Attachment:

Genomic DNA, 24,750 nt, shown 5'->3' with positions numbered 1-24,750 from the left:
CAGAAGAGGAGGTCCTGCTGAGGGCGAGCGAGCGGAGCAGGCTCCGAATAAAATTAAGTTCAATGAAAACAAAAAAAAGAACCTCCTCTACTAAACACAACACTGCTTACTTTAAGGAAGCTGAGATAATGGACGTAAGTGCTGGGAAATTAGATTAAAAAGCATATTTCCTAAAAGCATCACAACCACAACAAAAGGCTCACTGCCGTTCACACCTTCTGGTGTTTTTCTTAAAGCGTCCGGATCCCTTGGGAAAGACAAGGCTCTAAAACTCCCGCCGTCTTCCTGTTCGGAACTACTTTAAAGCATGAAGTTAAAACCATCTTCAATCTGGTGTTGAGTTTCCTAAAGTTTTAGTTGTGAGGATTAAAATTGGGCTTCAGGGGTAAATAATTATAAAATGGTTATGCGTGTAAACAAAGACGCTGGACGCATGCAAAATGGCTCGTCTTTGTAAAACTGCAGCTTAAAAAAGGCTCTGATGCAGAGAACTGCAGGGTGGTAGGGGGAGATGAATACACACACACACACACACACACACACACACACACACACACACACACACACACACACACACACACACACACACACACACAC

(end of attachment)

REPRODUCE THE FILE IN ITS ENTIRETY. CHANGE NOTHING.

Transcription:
Genomic DNA, 24,750 nt, shown 5'->3' with positions numbered 1-24,750 from the left:
CAGAAGAGGAGGTCCTGCTGAGGGCGAGCGAGCGGAGCAGGCTCCGAATAAAATTAAGTTCAATGAAAACAAAAAAAAGAACCTCCTCTACTAAACACAACACTGCTTACTTTAAGGAAGCTGAGATAATGGACGTAAGTGCTGGGAAATTAGATTAAAAAGCATATTTCCTAAAAGCATCACAACCACAACAAAAGGCTCACTGCCGTTCACACCTTCTGGTGTTTTTCTTAAAGCGTCCGGATCCCTTGGGAAAGACAAGGCTCTAAAACTCCCGCCGTCTTCCTGTTCGGAACTACTTTAAAGCATGAAGTTAAAACCATCTTCAATCTGGTGTTGAGTTTCCTAAAGTTTTAGTTGTGAGGATTAAAATTGGGCTTCAGGGGTAAATAATTATAAAATGGTTATGCGTGTAAACAAAGACGCTGGACGCATGCAAAATGGCTCGTCTTTGTAAAACTGCAGCTTAAAAAAGGCTCTGATGCAGAGAACTGCAGGGTGGTAGGGGGAGATGAATACACACACACACACACACACACACACACACACACACACACACACACACACACACACACACACACACACACACACACACAC